June 11, 2004
A potassium channel blocker called 3,4-diaminopyridine (3,4-DAP) has been shown to improve motor function and fatigue in patients with multiple sclerosis. Now, it appears that the agent works by increasing brain motor activity, probably by potentiating synaptic transmission.
In the June 8th issue of Neurology, Dr. Caterina Mainero and colleagues from the University of Rome "La Sapienza", report that they used functional MRI and transcranial magnetic stimulation (TMS) to assess cerebral activation in 12 women with multiple sclerosis who performed a simple motor task while being treated with 3,4-DAP or placebo.
The authors found that motor-evoked brain activation in the ipsilateral sensorimotor cortex and supplementary motor area was significantly greater when 3,4 DAP had been given rather than placebo (p < 0.05). Further analysis revealed that the drug decreased intracortical inhibition and increased intracortical facilitation, but had no effect on central motor conduction time or muscular fatigability.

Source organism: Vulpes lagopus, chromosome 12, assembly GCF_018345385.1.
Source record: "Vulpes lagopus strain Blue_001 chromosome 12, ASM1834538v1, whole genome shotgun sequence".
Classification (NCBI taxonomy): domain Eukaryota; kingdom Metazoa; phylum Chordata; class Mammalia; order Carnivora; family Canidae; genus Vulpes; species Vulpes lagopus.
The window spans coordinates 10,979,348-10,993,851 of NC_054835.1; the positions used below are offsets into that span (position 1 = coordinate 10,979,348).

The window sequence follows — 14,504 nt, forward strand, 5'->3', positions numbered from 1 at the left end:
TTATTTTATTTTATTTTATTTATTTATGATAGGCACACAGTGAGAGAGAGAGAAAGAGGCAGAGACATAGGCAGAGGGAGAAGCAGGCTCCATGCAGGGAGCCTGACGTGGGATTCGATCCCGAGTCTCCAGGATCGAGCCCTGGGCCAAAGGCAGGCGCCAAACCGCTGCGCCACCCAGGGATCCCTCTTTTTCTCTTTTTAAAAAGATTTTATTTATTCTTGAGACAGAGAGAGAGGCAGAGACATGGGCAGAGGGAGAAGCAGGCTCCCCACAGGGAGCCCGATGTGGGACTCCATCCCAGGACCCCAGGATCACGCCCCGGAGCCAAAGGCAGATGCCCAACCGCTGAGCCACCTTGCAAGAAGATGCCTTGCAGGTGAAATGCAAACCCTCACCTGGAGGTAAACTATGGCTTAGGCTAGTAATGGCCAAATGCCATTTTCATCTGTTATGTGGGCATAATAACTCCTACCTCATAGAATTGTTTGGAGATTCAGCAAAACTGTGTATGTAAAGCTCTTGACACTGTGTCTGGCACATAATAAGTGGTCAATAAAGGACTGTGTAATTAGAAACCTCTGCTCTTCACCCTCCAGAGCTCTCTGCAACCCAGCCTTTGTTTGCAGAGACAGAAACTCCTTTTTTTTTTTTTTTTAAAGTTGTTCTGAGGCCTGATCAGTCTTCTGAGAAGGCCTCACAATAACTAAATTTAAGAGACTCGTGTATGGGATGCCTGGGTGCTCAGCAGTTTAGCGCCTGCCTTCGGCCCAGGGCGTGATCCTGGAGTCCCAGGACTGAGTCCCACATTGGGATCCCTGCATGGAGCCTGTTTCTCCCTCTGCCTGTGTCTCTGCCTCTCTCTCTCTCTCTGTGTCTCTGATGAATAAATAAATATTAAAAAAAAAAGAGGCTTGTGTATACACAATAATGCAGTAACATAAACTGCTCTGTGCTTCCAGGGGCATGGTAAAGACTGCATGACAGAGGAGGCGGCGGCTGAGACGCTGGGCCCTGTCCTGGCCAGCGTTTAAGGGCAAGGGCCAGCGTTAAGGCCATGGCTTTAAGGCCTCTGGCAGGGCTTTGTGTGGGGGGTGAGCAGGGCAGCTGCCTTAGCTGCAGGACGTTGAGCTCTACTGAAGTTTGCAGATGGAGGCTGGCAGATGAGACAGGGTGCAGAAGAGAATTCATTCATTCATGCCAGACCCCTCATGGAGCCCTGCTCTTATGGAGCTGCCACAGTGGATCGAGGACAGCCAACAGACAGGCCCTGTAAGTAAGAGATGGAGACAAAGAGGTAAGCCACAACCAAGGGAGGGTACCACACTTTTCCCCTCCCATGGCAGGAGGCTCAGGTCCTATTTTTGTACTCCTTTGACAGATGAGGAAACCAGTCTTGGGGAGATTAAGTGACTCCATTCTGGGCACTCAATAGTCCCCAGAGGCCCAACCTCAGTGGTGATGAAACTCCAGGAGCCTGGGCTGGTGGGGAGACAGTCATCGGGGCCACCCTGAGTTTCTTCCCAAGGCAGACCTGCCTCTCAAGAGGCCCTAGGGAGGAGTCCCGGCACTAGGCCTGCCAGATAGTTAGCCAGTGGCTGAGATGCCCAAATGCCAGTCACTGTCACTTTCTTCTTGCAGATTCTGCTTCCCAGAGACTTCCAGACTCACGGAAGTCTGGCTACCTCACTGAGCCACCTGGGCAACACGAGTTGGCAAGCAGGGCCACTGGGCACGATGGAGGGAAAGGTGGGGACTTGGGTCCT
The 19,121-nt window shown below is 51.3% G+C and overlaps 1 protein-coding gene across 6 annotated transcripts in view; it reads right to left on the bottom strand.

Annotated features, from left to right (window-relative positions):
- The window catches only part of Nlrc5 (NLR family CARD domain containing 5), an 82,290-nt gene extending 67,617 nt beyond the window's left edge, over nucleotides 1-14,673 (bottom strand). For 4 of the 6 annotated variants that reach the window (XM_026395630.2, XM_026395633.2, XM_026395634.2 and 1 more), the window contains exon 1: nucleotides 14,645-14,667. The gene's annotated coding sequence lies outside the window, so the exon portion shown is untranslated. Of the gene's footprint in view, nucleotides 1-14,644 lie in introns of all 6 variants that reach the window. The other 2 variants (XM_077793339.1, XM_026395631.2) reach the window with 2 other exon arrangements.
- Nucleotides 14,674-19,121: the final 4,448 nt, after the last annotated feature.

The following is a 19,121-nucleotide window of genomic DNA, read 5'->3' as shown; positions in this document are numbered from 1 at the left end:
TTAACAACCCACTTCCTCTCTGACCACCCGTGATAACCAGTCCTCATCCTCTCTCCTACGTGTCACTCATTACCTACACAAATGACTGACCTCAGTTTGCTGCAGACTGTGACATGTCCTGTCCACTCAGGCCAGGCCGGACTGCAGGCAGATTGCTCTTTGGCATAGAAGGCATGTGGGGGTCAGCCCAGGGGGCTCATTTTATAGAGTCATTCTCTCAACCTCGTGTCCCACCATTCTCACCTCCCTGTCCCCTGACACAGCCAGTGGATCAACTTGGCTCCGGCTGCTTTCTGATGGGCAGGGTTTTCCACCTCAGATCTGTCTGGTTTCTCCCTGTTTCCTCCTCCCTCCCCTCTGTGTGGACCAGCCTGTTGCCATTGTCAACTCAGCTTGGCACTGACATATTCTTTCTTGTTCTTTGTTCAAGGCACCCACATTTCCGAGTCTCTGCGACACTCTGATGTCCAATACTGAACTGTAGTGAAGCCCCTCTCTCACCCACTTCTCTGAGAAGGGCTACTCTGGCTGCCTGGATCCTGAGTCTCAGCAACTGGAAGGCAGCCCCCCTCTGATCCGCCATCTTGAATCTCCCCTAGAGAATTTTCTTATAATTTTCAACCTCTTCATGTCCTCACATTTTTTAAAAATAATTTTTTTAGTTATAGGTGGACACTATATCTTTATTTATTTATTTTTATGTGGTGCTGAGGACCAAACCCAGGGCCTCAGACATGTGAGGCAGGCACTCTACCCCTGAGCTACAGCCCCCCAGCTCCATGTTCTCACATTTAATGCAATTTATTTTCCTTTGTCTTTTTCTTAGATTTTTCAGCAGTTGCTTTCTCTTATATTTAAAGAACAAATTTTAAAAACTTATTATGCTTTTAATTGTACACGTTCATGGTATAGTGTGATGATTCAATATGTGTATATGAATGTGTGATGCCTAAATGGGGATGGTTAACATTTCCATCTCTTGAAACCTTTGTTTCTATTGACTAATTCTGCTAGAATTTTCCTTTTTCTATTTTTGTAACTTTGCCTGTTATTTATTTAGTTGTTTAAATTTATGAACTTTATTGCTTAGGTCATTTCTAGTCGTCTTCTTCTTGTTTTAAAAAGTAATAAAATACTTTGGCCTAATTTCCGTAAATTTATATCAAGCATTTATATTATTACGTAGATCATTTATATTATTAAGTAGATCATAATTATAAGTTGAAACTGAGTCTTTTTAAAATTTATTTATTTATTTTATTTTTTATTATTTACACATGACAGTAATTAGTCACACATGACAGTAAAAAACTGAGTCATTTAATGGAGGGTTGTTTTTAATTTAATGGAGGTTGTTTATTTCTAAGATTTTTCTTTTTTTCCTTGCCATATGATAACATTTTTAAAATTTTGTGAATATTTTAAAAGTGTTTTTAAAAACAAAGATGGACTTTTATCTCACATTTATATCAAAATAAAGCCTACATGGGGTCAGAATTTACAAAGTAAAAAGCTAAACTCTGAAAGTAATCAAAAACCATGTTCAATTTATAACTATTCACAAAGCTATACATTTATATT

The researchers conclude that "the complementary information we obtained by combining functional MRI and TMS provided new evidence that oral administration of 3,4-DAP induces distinct changes in cerebral motor activation and motor cortical excitability in patients with multiple sclerosis."
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